Average Daily Incident Shortwave Solar Energy in Aurorabrightbrightdarkdarkdarkdark0 kWh1 kWh2 kWh3 kWh4 kWh5 kWh6 kWh7 kWh8 kWh9 kWh10 kWhJanFebMarAprMayJunJulAugSepOctNovDecJun 218.0 kWhJun 218.0 kWhDec 212.4 kWhDec 212.4 kWhMay 86.9 kWhMay 86.9 kWhAug 56.8 kWhAug 56.8 kWhNov 33.5 kWhNov 33.5 kWhFeb 103.5 kWhFeb 103.5 kWh
The average daily shortwave solar energy reaching the ground per square meter (orange line), with 25th to 75th and 10th to 90th percentile bands.

Topography

For the purposes of this report, the geographical coordinates of Aurora are 39.729 deg latitude, -104.832 deg longitude, and 5,423 ft elevation.

The topography within 2 miles of Aurora contains only modest variations in elevation, with a maximum elevation change of 285 feet and an average elevation above sea level of 5,427 feet. Within 10 miles contains only modest variations in elevation (945 feet). Within 50 miles contains very significant variations in elevation (9,757 feet).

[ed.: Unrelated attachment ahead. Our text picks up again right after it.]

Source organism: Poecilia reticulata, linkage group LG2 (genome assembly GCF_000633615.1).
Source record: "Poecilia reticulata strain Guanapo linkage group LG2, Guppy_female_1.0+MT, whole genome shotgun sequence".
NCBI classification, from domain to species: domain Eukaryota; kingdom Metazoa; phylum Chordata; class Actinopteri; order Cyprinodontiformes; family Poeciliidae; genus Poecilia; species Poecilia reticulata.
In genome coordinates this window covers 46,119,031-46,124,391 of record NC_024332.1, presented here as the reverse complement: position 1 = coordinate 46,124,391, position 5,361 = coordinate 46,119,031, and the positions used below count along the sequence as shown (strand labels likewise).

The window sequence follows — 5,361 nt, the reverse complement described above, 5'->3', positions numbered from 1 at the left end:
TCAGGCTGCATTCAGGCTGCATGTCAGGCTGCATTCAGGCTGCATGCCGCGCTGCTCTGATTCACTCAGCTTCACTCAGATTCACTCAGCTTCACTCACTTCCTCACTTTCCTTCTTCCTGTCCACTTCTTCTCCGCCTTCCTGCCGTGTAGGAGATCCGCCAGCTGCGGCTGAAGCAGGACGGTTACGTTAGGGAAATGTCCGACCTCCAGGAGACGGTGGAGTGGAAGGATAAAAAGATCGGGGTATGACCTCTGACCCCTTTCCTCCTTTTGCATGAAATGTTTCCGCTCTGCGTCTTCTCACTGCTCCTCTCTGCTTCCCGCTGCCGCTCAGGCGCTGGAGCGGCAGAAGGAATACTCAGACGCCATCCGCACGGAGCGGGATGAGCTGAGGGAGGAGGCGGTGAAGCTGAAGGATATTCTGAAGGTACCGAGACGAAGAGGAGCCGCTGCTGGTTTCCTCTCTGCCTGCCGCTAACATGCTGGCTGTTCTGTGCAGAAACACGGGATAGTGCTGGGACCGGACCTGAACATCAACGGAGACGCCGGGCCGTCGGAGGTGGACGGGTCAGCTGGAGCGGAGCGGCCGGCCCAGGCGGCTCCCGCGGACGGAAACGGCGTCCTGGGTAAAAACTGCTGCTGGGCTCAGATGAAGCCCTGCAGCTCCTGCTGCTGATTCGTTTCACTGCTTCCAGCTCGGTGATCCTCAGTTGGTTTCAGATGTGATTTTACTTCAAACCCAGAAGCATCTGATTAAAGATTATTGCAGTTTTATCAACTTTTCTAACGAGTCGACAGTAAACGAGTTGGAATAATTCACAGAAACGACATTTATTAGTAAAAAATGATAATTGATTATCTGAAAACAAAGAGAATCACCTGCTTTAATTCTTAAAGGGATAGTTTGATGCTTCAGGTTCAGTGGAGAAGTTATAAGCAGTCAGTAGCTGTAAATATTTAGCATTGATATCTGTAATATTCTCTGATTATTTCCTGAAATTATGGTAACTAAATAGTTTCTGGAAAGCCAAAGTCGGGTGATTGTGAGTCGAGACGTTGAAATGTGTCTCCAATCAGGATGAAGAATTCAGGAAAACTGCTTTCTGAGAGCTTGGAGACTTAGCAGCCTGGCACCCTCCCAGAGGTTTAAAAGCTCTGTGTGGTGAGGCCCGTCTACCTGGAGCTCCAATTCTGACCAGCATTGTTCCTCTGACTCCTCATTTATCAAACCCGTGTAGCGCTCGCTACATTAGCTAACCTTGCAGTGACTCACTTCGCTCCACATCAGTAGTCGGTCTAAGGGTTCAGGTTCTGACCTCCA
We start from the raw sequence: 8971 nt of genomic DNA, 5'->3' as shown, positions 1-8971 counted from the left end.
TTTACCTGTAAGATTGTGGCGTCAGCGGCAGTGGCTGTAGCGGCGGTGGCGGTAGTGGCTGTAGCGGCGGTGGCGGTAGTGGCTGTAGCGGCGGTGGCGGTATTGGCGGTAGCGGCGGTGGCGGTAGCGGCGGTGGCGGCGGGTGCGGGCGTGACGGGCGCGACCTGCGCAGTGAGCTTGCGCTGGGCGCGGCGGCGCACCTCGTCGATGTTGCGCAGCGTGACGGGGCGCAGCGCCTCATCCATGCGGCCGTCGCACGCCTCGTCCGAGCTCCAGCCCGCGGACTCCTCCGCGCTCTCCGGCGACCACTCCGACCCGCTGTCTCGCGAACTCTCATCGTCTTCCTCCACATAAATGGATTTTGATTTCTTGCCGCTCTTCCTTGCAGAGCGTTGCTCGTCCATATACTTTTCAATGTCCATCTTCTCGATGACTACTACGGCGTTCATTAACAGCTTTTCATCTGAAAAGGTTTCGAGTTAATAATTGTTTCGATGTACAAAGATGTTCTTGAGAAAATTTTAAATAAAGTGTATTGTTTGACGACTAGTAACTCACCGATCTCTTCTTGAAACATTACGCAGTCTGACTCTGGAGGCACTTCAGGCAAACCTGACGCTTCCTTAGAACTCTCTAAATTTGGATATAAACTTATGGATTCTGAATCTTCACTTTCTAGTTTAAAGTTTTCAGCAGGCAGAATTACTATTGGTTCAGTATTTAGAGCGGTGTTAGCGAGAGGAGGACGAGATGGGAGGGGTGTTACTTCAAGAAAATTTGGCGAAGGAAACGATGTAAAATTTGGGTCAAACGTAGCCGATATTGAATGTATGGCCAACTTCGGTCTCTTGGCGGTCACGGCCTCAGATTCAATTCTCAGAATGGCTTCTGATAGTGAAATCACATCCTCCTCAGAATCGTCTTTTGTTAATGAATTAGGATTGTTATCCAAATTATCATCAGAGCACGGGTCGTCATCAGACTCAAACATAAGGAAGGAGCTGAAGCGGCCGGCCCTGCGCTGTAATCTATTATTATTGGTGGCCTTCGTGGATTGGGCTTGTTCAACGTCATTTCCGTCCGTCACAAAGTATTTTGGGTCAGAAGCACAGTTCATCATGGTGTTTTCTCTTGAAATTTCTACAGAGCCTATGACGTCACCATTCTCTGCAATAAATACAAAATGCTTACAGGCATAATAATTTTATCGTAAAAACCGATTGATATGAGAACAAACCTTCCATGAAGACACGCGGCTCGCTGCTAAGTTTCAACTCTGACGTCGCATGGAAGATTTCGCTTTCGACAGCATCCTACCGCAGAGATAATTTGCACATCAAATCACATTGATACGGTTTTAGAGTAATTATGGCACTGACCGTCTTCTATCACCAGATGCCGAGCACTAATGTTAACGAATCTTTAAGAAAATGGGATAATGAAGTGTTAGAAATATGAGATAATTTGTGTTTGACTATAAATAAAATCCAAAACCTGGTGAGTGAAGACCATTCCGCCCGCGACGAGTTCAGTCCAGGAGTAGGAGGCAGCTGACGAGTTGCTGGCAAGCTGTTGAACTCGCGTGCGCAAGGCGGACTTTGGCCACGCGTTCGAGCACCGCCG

The area within 2 miles of Aurora is covered by artificial surfaces (65%) and shrubs (29%), within 10 miles by shrubs (42%) and artificial surfaces (34%), and within 50 miles by grassland (40%) and trees (22%).

Data Sources

This report illustrates the typical weather in Aurora, based on a statistical analysis of historical hourly weather reports and model reconstructions from January 1, 1980 to December 31, 2016.

Temperature and Dew Point

There are 3 weather stations near enough to contribute to our estimation of the temperature and dew point in Aurora.

For each station, the records are corrected for the elevation difference between that station and Aurora according to the International Standard Atmosphere , and by the relative change present in the MERRA-2 satellite-era reanalysis between the two locations.